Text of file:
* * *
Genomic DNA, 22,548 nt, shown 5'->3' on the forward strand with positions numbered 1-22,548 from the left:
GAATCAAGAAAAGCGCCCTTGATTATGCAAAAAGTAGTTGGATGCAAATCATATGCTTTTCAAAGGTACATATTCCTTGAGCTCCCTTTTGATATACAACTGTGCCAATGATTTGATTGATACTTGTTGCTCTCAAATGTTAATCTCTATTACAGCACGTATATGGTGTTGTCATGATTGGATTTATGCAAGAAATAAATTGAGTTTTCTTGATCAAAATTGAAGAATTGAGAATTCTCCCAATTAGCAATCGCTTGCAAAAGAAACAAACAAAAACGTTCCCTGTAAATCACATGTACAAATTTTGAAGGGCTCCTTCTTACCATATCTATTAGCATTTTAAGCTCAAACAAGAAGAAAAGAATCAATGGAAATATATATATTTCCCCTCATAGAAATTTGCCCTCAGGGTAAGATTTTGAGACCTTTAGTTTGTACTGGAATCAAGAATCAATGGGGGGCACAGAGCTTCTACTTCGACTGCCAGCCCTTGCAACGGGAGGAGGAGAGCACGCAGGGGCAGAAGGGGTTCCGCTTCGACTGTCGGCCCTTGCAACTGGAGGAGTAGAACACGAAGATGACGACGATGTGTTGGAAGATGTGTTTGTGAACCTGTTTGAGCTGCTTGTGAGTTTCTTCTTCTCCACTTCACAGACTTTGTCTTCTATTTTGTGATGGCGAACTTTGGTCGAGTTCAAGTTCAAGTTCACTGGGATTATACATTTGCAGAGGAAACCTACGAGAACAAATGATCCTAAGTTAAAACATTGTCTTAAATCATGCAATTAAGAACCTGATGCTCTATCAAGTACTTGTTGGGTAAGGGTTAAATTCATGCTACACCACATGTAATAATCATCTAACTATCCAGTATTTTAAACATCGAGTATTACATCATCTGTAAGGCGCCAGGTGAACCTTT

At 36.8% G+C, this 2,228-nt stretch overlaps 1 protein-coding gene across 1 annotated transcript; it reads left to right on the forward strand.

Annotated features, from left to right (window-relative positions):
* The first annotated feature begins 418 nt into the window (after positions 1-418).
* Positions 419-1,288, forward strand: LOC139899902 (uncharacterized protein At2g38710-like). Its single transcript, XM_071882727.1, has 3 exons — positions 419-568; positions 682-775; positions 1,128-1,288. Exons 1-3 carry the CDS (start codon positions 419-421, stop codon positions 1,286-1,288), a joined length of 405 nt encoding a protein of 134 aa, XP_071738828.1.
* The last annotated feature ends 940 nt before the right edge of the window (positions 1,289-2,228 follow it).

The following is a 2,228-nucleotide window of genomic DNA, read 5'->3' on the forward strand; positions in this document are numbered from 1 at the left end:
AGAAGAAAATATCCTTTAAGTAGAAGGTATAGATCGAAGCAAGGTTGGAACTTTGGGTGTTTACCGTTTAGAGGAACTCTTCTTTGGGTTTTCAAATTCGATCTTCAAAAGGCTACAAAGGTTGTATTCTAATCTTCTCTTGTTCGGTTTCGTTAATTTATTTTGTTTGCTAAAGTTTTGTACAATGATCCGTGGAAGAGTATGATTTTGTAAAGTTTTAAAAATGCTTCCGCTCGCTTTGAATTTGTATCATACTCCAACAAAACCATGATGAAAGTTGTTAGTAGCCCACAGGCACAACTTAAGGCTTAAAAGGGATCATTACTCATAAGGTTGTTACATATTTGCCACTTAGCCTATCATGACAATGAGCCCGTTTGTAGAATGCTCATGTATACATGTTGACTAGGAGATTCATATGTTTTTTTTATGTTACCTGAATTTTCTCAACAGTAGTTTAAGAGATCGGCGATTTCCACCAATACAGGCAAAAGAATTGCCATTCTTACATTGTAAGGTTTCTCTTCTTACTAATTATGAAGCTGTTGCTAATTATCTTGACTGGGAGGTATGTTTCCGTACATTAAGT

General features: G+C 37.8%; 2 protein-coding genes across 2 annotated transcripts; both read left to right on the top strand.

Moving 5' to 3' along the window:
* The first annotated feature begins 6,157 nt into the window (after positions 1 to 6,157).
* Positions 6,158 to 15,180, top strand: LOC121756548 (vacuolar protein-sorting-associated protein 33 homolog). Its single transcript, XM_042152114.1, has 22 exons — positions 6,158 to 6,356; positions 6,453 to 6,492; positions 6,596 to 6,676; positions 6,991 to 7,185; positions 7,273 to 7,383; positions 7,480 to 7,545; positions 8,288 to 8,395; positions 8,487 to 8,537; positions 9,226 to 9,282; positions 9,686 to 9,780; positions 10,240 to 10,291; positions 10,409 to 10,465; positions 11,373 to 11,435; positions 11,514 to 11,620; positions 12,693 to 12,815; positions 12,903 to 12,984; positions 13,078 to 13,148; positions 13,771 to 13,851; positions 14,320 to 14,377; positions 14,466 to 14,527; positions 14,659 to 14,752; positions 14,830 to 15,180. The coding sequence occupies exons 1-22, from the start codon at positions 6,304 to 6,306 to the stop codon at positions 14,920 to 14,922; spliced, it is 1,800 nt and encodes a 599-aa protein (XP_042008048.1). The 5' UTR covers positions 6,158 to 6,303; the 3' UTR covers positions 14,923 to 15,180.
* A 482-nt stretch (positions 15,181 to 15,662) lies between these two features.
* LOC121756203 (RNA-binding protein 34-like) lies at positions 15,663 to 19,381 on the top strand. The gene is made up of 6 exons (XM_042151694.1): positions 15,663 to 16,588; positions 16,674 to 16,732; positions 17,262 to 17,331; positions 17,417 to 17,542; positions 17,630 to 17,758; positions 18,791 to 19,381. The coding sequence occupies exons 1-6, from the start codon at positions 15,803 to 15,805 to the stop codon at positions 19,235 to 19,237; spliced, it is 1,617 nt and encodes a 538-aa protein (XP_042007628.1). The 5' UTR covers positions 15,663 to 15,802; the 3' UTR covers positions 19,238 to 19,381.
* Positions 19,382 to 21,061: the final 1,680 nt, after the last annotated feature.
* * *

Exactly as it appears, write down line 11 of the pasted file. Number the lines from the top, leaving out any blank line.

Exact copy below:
Moving 5' to 3' along the window: